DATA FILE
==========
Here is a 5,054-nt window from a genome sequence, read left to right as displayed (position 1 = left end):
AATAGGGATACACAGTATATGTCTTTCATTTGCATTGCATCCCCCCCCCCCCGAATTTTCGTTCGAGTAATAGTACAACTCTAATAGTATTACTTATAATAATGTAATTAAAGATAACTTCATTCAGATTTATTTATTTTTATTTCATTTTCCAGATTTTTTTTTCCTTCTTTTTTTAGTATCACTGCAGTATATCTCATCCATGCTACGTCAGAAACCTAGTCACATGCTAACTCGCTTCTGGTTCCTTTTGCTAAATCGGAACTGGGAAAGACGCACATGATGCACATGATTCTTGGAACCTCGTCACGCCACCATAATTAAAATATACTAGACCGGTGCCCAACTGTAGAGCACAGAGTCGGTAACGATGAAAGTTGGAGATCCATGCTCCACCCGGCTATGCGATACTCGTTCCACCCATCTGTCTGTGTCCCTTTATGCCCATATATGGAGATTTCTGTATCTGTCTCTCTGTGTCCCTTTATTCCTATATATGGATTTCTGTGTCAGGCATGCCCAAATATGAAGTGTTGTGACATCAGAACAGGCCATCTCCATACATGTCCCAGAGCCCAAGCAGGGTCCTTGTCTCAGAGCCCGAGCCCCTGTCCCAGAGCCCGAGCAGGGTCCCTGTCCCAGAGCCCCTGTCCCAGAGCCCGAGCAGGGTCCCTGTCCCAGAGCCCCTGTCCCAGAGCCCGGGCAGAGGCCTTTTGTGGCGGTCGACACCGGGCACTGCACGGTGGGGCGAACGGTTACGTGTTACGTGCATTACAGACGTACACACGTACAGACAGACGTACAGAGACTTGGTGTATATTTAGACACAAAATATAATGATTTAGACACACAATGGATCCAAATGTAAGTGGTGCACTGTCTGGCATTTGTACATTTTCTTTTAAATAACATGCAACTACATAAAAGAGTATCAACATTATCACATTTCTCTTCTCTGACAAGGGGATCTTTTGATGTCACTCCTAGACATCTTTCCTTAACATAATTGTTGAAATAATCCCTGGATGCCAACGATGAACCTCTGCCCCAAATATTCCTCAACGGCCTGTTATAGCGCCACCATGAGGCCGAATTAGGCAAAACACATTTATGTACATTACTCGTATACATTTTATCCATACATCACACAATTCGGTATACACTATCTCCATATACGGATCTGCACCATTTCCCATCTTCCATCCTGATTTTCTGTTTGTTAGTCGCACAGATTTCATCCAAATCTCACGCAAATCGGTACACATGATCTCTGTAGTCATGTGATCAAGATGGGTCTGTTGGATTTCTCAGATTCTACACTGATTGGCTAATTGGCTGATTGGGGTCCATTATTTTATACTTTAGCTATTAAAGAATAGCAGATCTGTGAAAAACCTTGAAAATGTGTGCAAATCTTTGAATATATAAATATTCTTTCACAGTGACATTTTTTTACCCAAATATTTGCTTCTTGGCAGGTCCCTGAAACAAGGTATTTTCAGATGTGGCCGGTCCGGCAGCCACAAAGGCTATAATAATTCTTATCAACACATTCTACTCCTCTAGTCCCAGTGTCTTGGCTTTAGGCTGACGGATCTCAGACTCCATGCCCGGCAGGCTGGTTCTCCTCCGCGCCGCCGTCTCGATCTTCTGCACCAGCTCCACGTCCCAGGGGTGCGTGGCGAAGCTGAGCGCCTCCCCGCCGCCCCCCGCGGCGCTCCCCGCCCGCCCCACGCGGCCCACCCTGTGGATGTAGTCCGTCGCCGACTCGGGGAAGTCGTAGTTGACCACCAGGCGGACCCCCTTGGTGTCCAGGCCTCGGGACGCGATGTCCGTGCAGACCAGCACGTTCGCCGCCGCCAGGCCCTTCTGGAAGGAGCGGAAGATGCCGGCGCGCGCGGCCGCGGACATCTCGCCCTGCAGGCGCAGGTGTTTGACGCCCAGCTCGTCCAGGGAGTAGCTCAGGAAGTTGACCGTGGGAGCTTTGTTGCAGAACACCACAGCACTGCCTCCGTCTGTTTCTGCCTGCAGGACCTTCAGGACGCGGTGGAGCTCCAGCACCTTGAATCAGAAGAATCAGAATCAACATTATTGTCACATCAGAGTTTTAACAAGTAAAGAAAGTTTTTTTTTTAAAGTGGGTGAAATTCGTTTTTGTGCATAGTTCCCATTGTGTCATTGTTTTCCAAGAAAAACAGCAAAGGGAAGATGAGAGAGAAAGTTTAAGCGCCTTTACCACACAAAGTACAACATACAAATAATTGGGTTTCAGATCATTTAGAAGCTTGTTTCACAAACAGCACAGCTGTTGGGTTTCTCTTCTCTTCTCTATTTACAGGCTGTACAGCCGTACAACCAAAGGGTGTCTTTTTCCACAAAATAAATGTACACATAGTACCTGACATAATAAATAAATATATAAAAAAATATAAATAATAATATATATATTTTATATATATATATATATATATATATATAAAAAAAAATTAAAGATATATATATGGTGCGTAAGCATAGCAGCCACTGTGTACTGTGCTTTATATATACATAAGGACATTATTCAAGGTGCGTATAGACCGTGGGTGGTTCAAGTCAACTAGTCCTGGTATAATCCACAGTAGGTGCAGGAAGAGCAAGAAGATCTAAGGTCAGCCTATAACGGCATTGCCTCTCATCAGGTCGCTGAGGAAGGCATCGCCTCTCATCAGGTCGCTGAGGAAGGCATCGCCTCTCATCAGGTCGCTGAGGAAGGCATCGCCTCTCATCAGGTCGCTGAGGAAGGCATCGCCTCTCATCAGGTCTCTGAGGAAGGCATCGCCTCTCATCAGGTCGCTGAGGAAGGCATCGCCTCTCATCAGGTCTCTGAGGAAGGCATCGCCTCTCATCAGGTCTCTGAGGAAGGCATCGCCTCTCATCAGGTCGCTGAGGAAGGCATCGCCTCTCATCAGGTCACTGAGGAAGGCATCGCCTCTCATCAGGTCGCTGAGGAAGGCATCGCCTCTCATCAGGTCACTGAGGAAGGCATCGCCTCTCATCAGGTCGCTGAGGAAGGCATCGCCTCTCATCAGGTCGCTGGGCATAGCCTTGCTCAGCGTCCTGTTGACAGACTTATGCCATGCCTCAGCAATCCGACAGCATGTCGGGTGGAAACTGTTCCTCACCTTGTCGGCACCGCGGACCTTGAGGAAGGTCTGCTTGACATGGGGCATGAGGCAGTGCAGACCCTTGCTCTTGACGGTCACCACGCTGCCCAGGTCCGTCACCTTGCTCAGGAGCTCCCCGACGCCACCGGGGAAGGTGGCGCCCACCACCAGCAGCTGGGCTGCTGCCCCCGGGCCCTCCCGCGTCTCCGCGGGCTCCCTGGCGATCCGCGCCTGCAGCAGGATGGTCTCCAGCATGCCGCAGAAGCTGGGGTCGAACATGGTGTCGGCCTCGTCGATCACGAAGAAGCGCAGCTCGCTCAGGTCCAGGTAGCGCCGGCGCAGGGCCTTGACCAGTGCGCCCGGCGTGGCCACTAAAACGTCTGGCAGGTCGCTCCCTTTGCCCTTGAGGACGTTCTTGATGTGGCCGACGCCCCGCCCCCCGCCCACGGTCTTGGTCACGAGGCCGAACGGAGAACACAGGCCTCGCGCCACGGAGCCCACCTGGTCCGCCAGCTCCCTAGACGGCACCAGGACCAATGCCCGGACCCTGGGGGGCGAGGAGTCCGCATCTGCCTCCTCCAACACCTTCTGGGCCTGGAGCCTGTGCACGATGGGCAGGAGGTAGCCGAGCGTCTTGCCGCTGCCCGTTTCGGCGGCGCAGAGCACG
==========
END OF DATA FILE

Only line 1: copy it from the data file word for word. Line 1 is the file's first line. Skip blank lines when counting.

Here is a 5,054-nt window from a genome sequence, read left to right as displayed (position 1 = left end):